4 Hopes dashed - 2003 !In something of an understatement, 2003 was described as a verydisappointing year for LEGO Company. Net sales fell by 26 percentfrom DKK 11.4 billion in 2002 to DKK 8.4 billion. Play material salesdeclined by 29 percent to DKK 7.2 billion.!!The result was a pre-tax loss on earnings of DKK 1.4 billion, i.e. adrop of DKK 2 billion compared with 2002. “The year’s result canonly be described as unsatisfactory. The negative developmentreflects an unsuccessful growth strategy with a consequent lossof market shares.” announced the Chairman in the Annualreport.!!At the beginning of 2003, substantial inventories of LEGOproducts, particularly in the USA, had built up within retailchannels as the 2002 Christmas sales had failed to meetexpectations. !!“By February 2003, behemoth retailers such as Target andWalmart were choking on a backlog of unsold LEGO sets.LEGO inventory had ballooned by 40% at some outlets to morethan twice the amount of stock considered to beacceptable.” [p 63 Robertson & Breen]!!As a result, LEGO sales were extremely slow at thebeginning of 2003. The downward trends continued andimpacted on the year as a whole. !!The traditional toy market stagnated in 2003, whereas thetrendier part of the market saw progress. The intensifiedcompetition in the traditional toy market resulted in a loss ofmarket share in most markets. Competitors chose to pursue astrategy of aligning themselves with LEGO Company’s productsand marketing, new trendy products emerged and retailersdeveloped own private labels products.!!The decline was particularly marked in the US where sales dropped by approximately 35percent compared to 2002. Asian markets experienced a fall of 28 percent. A significantpart of the decline in these markets was attributed to shortfalls in the sale of movie tie-inproducts. There had been no follow through on the initial Star Wars success.!!The traditional Central European markets initially performed rather well and showedstability for most of the year. !The Lego Case Study.com from John Ashcroft and Company, experience worth sharing. Page 9

Late in the year, however, sales also declined in these markets.Germany finished the year approximately 20 percent below prioryear’s level, and the UK, Holland and the Nordic markets fell by13 percent. Only the new markets in Eastern Europe anddistributor markets maintained sales on a par with prior year.!!Sales of movie tie-in products developed unsatisfactorily. Interestin the Star Wars range and, to an even greater extent, the HarryPotter series - the 2002 top seller - fell below expectations in ayear without new movie releases. The drop in sales of theseproducts accounted for more than 50 percent of the overall salesdecrease.!!!!!LEGO Company’s own BIONICLE range performed better, although sales fell by up to 20percent. Nevertheless, one of the products in the range reached the Top 10 list of the mostwanted Christmas presents in the USA. At the same time, the first BIONICLE DVD,produced in collaboration with the MIRAMAX film company, had an enthusiastic receptionin global markets.!!The sales slowdown affected LEGO Company’s product range across the board.Nevertheless, it was encouraging to note (or so it was claimed) that sales of the classicLEGO products, Make & Create, doubled and the new products for girls, CLIKITS , alsogot off to a good start. The range was discontinued in 2006.!!CLIKITS , off to a good start - it was not to last.!The Lego Case Study.com from John Ashcroft and Company, experience worth sharing. Page 10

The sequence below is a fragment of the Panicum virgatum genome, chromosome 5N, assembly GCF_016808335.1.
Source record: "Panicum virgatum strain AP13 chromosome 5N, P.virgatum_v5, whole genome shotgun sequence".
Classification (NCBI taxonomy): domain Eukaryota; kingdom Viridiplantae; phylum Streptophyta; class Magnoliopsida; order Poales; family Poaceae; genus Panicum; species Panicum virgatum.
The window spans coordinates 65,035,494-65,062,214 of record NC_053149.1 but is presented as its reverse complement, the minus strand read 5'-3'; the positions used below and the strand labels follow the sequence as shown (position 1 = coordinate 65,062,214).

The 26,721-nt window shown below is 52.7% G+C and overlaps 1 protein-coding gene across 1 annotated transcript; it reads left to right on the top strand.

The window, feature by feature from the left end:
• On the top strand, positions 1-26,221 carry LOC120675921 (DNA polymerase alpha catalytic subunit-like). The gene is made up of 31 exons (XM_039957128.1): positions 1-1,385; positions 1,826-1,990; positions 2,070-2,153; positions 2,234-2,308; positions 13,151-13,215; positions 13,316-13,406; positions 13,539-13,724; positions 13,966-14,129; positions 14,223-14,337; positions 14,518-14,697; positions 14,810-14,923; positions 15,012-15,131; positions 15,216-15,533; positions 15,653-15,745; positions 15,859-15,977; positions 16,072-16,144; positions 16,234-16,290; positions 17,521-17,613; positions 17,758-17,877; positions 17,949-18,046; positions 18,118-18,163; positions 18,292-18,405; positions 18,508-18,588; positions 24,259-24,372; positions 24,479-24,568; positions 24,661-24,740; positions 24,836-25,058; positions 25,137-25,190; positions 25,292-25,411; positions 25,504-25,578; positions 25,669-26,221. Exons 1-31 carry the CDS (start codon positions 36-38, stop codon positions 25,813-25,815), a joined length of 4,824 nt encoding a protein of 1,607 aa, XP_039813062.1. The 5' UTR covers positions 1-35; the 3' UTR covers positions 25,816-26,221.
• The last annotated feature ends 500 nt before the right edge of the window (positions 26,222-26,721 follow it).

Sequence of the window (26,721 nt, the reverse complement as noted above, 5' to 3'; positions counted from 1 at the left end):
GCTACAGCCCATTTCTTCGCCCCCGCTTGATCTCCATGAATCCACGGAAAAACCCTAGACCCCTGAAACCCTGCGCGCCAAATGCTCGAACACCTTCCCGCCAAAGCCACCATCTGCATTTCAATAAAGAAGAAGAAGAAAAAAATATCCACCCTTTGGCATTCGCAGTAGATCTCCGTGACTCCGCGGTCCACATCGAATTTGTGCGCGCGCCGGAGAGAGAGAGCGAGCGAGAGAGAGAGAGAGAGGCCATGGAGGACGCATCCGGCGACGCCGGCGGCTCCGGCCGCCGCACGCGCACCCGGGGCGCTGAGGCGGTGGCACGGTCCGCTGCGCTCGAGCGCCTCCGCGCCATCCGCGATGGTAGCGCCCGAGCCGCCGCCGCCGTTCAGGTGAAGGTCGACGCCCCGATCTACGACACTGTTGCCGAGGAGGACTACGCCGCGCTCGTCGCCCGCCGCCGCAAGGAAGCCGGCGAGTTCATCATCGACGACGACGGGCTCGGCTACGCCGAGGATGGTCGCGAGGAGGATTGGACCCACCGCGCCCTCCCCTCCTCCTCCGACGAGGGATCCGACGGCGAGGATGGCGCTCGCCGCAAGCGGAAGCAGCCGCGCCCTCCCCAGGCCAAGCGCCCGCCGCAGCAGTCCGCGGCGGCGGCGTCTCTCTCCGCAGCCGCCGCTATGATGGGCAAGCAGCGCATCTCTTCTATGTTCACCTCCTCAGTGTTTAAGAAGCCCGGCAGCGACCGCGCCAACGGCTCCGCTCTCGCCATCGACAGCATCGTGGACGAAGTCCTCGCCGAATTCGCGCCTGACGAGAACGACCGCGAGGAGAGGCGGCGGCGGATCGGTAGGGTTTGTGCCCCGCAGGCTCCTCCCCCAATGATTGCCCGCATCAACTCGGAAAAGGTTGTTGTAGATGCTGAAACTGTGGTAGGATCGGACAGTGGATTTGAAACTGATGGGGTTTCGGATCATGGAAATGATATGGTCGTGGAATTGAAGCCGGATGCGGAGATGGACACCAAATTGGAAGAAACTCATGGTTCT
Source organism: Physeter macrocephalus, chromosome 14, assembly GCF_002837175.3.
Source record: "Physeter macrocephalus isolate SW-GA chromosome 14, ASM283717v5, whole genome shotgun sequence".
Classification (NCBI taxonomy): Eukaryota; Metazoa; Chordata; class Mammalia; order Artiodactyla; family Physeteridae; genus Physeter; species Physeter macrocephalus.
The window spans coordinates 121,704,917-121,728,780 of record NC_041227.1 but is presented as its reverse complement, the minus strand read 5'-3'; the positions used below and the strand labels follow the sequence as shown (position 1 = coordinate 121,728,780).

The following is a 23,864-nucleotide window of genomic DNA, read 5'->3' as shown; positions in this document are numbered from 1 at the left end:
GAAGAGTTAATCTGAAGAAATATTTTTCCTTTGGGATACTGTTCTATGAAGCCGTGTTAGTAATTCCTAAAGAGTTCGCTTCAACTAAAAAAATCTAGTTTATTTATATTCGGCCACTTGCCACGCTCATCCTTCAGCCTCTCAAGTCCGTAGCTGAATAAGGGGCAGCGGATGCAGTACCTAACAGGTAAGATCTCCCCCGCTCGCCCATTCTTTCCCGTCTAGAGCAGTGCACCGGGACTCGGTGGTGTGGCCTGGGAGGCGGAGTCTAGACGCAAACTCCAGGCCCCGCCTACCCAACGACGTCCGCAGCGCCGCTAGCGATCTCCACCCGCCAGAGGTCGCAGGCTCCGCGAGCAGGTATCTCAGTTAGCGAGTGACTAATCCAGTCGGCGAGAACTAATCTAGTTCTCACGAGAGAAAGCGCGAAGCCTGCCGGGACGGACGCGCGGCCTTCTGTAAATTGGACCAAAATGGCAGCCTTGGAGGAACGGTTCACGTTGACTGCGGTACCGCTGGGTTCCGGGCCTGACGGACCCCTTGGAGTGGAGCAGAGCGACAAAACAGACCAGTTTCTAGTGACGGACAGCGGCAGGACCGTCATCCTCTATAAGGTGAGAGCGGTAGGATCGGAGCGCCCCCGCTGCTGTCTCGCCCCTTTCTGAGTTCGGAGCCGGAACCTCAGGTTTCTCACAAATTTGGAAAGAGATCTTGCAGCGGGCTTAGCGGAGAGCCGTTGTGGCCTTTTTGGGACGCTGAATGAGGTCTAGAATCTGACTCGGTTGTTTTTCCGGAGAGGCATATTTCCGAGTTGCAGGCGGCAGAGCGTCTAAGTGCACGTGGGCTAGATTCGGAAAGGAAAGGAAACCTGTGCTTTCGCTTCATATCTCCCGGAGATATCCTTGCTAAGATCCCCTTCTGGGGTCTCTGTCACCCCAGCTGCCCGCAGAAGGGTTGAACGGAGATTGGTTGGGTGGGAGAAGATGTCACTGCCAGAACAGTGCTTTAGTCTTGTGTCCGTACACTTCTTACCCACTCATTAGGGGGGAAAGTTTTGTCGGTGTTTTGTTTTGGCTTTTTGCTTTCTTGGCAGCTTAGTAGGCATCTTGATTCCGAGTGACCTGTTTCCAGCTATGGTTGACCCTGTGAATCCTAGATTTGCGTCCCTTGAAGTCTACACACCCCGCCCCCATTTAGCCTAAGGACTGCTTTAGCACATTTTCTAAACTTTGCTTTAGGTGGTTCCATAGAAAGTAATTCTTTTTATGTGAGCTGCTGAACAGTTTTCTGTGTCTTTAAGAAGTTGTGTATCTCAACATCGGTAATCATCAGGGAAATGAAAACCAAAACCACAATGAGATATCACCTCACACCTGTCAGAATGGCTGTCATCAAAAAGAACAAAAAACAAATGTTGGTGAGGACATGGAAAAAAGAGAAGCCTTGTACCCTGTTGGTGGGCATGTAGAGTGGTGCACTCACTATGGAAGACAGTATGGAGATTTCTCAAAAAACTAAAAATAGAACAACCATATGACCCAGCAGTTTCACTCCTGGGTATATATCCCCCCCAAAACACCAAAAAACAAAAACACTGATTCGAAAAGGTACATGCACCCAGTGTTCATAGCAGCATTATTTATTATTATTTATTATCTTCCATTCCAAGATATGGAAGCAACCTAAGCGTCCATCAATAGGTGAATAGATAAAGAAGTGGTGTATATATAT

5 LEGOLAND parks!The strategy of the LEGOLAND parks was to come under heavy scrutiny. The project wasincreasing “visibility” of the brand but was capital intensive providing limited return. Onlythe Billund site was making a significant profit. The overall result for the LEGOLAND parksin the year was on a par with 2002, although there were widely differing developmentswithin the individual parks.!!LEGOLAND Billund Denmark, ended the year with a new visitor record and increasedprofits by around 10 percent. Despite a slightly weak peak season when the park receivesnearly 40 percent of its visitors, the year finished impressively, achieving its highest evervisitor numbers for one day in the park’s 35 year history in September 2003.!!LEGOLAND Windsor UK, experienced a minor decrease in net sales due to a decliningnumber of visitors. However, turnover per visitor increased and the result was on a parwith 2002.!!LEGOLAND California USA, saw a weak start to the year, but ended the season betterthan ever before. This meant that, in terms of visitors as well as turnover, the parkachieved a result comparable to 2002 which indicates that previous years’ decline in visitornumbers appeared to have been halted.!!LEGOLAND Deutschland did not manage to avoid the “second year” effect which hadbeen noted in connection with the opening of new parks. While the year got off to a goodstart, the very hot weather in the peak season kept many visitors away. Although the hotsummer also adversely affected LEGOLAND Billund and Windsor to some extent, theconsequences for the German park were more noticeable. On some days, the number ofvisitors totalled only 60 percent compared with the same days in 2002. !!Demanding a separate skill set to the toy tradition, the parks were becoming andexpensive distraction to management and to the overall direction of the company.The Lego Case Study.com from John Ashcroft and Company, experience worth sha